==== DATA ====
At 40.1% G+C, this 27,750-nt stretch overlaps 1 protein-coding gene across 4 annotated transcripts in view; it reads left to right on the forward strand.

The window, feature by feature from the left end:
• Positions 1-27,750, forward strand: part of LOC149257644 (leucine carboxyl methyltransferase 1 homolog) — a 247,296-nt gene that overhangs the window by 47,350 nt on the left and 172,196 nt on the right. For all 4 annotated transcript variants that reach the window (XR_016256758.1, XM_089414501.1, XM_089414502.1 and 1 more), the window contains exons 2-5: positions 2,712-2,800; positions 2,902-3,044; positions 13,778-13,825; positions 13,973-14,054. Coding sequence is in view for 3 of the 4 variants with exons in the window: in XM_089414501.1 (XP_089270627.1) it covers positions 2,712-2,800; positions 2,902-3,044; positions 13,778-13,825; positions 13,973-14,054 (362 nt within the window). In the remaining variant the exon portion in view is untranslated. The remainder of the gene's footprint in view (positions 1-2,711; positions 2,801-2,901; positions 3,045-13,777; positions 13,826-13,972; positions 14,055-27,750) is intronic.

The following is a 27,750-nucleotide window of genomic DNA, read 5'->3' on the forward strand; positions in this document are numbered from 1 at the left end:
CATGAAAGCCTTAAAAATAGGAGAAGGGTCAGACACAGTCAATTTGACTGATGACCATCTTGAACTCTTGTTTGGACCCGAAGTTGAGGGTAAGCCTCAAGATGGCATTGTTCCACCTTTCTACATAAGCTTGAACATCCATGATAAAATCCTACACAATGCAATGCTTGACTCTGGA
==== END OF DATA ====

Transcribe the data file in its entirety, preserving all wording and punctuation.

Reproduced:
At 40.1% G+C, this 27,750-nt stretch overlaps 1 protein-coding gene across 4 annotated transcripts in view; it reads left to right on the forward strand.

The window, feature by feature from the left end:
• Positions 1-27,750, forward strand: part of LOC149257644 (leucine carboxyl methyltransferase 1 homolog) — a 247,296-nt gene that overhangs the window by 47,350 nt on the left and 172,196 nt on the right. For all 4 annotated transcript variants that reach the window (XR_016256758.1, XM_089414501.1, XM_089414502.1 and 1 more), the window contains exons 2-5: positions 2,712-2,800; positions 2,902-3,044; positions 13,778-13,825; positions 13,973-14,054. Coding sequence is in view for 3 of the 4 variants with exons in the window: in XM_089414501.1 (XP_089270627.1) it covers positions 2,712-2,800; positions 2,902-3,044; positions 13,778-13,825; positions 13,973-14,054 (362 nt within the window). In the remaining variant the exon portion in view is untranslated. The remainder of the gene's footprint in view (positions 1-2,711; positions 2,801-2,901; positions 3,045-13,777; positions 13,826-13,972; positions 14,055-27,750) is intronic.

The following is a 27,750-nucleotide window of genomic DNA, read 5'->3' on the forward strand; positions in this document are numbered from 1 at the left end:
CATGAAAGCCTTAAAAATAGGAGAAGGGTCAGACACAGTCAATTTGACTGATGACCATCTTGAACTCTTGTTTGGACCCGAAGTTGAGGGTAAGCCTCAAGATGGCATTGTTCCACCTTTCTACATAAGCTTGAACATCCATGATAAAATCCTACACAATGCAATGCTTGACTCTGGA